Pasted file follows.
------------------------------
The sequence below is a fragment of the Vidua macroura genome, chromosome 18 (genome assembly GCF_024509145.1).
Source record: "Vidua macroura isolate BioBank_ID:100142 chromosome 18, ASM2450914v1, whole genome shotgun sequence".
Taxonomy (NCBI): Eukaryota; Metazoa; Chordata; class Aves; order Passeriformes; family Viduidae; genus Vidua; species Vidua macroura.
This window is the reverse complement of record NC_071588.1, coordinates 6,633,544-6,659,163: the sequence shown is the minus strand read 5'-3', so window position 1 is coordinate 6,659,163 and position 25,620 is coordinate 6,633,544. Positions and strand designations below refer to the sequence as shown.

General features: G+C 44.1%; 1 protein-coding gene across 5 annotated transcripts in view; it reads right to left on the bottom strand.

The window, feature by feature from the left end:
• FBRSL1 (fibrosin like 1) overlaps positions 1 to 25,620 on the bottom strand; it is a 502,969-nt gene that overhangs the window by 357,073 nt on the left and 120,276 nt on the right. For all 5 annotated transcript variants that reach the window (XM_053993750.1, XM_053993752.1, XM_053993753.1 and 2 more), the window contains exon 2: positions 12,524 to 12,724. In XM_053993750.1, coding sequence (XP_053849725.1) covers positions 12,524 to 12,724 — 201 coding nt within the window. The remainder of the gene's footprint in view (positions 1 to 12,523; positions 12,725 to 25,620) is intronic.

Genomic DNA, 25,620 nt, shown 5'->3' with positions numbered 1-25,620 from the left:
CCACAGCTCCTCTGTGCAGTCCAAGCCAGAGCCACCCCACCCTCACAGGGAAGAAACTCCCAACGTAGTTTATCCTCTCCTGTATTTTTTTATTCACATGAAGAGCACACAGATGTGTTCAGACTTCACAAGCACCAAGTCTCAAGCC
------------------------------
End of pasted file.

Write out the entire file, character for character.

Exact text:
The sequence below is a fragment of the Vidua macroura genome, chromosome 18 (genome assembly GCF_024509145.1).
Source record: "Vidua macroura isolate BioBank_ID:100142 chromosome 18, ASM2450914v1, whole genome shotgun sequence".
Taxonomy (NCBI): Eukaryota; Metazoa; Chordata; class Aves; order Passeriformes; family Viduidae; genus Vidua; species Vidua macroura.
This window is the reverse complement of record NC_071588.1, coordinates 6,633,544-6,659,163: the sequence shown is the minus strand read 5'-3', so window position 1 is coordinate 6,659,163 and position 25,620 is coordinate 6,633,544. Positions and strand designations below refer to the sequence as shown.

General features: G+C 44.1%; 1 protein-coding gene across 5 annotated transcripts in view; it reads right to left on the bottom strand.

The window, feature by feature from the left end:
• FBRSL1 (fibrosin like 1) overlaps positions 1 to 25,620 on the bottom strand; it is a 502,969-nt gene that overhangs the window by 357,073 nt on the left and 120,276 nt on the right. For all 5 annotated transcript variants that reach the window (XM_053993750.1, XM_053993752.1, XM_053993753.1 and 2 more), the window contains exon 2: positions 12,524 to 12,724. In XM_053993750.1, coding sequence (XP_053849725.1) covers positions 12,524 to 12,724 — 201 coding nt within the window. The remainder of the gene's footprint in view (positions 1 to 12,523; positions 12,725 to 25,620) is intronic.

Genomic DNA, 25,620 nt, shown 5'->3' with positions numbered 1-25,620 from the left:
CCACAGCTCCTCTGTGCAGTCCAAGCCAGAGCCACCCCACCCTCACAGGGAAGAAACTCCCAACGTAGTTTATCCTCTCCTGTATTTTTTTATTCACATGAAGAGCACACAGATGTGTTCAGACTTCACAAGCACCAAGTCTCAAGCC